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Book Review

Book Cover

Angels of Vengeance


Author: John Birmingham
Titan Books
RRP: £7.99, US $9.99
ISBN: 978 1 78116 619 2
Available 22 February 2013

After the mysterious event which eradicated much of the population of the United States, Kipper, the new president, is trying to resurrect his country from the damage done, but faces enemies both foreign and internal. In Texas, the governor is paying lip service to the idea of the USA while all the time using murder to extend his control and weed out the population. The fate of the USA hangs in the balance, but its future will not be decided by large armies, rather it is individuals bend on revenge who will have the final word...

Angels of Vengeance is the third and final book in the alterative world history from John Birmingham and continues the trend of starting with large sweeping world events and slowly concentrating on smaller, more individual stories. Also we have the usual word of warning, as this is the third book, the novel only makes sense if you have read the previous two.

Depending on how compelling you found the individual characters, as opposed to the greater picture, this will either be a bonus or great deficit when reading the book. There are only two locations in the story, the States, where most of the action takes place and a subplot in Australia.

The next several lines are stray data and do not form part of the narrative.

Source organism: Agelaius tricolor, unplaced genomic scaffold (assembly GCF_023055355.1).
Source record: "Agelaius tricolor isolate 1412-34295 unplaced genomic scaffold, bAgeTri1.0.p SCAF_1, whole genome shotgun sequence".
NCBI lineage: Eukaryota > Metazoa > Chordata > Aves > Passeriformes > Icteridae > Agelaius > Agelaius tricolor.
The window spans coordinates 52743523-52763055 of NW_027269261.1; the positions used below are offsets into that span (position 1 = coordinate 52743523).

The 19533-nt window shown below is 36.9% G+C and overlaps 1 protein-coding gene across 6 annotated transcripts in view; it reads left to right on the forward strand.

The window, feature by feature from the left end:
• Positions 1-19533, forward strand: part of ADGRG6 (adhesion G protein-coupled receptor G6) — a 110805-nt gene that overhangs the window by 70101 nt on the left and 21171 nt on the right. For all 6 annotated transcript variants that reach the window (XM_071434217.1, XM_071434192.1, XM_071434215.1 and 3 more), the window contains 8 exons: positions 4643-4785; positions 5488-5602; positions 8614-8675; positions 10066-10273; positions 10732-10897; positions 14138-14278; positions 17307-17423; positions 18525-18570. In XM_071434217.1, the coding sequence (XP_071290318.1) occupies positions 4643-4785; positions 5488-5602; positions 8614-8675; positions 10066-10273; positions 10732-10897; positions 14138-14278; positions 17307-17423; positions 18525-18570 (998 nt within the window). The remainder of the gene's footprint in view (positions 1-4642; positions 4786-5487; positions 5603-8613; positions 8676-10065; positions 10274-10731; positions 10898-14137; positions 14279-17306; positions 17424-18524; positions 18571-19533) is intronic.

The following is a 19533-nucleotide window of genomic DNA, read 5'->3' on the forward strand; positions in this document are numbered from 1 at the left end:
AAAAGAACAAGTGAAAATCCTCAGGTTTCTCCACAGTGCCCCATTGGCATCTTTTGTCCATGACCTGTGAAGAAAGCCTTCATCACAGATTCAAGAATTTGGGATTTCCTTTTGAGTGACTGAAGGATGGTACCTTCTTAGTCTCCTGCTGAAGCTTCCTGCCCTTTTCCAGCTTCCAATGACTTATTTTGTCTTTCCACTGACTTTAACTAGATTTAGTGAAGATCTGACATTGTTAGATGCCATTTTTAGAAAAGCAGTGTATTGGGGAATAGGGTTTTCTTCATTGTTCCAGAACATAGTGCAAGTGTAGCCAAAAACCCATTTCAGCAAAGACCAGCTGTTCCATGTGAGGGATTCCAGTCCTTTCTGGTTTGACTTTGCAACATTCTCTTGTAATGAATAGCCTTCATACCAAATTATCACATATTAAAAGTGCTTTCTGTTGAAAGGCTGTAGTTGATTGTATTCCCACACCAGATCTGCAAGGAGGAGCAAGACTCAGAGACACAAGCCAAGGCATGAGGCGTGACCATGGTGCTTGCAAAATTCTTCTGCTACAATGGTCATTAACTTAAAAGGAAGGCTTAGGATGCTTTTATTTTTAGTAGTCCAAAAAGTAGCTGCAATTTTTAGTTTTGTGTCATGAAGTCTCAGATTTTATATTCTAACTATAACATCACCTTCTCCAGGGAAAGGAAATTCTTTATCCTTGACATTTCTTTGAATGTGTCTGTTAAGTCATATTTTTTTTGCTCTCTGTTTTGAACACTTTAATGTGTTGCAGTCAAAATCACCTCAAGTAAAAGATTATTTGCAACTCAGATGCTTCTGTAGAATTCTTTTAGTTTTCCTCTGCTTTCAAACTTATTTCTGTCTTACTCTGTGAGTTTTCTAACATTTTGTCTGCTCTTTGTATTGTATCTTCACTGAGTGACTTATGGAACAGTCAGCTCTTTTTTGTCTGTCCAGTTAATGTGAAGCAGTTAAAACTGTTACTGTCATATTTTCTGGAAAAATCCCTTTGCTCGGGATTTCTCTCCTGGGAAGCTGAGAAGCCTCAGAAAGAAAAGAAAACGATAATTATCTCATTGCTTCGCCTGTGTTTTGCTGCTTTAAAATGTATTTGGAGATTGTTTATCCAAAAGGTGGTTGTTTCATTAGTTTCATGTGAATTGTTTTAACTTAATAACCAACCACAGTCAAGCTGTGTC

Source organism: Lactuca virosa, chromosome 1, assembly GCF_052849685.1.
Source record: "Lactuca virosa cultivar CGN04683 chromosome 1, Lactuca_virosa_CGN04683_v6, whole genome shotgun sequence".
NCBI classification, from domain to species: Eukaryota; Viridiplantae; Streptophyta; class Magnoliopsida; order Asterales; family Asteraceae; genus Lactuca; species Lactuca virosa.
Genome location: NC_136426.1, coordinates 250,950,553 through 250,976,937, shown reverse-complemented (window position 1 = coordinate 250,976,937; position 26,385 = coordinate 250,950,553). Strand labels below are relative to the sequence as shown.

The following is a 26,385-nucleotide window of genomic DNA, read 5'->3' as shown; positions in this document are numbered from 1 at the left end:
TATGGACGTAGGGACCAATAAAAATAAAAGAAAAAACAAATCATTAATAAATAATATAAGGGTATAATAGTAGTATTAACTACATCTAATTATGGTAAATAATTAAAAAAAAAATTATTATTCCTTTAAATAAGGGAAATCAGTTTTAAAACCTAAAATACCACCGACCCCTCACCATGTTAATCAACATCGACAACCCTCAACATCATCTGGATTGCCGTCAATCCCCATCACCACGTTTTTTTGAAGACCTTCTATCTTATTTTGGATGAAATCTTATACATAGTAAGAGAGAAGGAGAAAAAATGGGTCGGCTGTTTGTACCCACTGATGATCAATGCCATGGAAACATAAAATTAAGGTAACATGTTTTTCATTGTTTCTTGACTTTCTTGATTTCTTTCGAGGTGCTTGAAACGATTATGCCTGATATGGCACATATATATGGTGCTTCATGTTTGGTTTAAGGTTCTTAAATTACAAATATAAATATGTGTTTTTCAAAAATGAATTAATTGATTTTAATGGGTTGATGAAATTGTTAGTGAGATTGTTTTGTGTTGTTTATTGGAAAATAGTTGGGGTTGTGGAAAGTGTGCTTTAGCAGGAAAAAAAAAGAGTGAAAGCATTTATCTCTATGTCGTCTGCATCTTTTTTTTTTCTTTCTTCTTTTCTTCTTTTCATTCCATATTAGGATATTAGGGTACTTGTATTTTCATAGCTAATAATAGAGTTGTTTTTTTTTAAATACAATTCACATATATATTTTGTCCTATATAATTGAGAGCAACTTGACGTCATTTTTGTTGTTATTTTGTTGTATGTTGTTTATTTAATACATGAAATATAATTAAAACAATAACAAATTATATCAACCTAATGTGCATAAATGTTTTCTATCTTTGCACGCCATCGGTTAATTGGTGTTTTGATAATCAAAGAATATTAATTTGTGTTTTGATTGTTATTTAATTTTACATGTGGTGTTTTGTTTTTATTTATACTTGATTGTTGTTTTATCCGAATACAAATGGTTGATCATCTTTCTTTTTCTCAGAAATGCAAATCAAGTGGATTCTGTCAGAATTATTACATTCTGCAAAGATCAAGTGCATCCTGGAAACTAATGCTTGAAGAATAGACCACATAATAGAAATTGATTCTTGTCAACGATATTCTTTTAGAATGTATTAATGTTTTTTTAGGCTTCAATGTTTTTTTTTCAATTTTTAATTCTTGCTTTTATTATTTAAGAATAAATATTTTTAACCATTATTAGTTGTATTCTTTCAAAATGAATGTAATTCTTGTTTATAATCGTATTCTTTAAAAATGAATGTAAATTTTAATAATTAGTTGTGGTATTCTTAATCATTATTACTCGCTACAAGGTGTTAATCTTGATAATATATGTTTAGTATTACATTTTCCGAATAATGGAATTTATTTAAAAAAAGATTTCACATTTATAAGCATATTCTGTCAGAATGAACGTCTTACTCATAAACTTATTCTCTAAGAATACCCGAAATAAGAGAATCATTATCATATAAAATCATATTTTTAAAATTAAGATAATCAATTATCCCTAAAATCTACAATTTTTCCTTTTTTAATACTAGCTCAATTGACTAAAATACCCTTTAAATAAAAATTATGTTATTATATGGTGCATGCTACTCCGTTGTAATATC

All the characters return for the next instalment with Birmingham trying to both tie the story strands together as well as bring the novel to a satisfying conclusion. In many ways he succeeds, although you can't help but feel that overall there is a bit of padding going on.

Bringing the story down to the level of the individual means that you have to had connected with the characters, though as it is related from a number of viewpoints, there’s a good chance you’re going to enjoy a couple of the story strands.

Caitlin, once again, stood out as both the most rounded character and the person with the most interesting storyline. To be honest, Kipper, as the President, always felt like a bad fit for the job, but he acts as a good counterweight to Governor Blackstone, providing two radically different view of what the county needed to get back on its feet. It’s a little black and white, with Blackstone finally being revealed as a bit of a short sighted idiot.

Even given it's move from the macro to the micro, Birmingham has still provided a satisfying end to his tale. Taken as a whole this was an ambitious work, both in scope and execution, but for the most part the author has pulled it off.


Charles Packer

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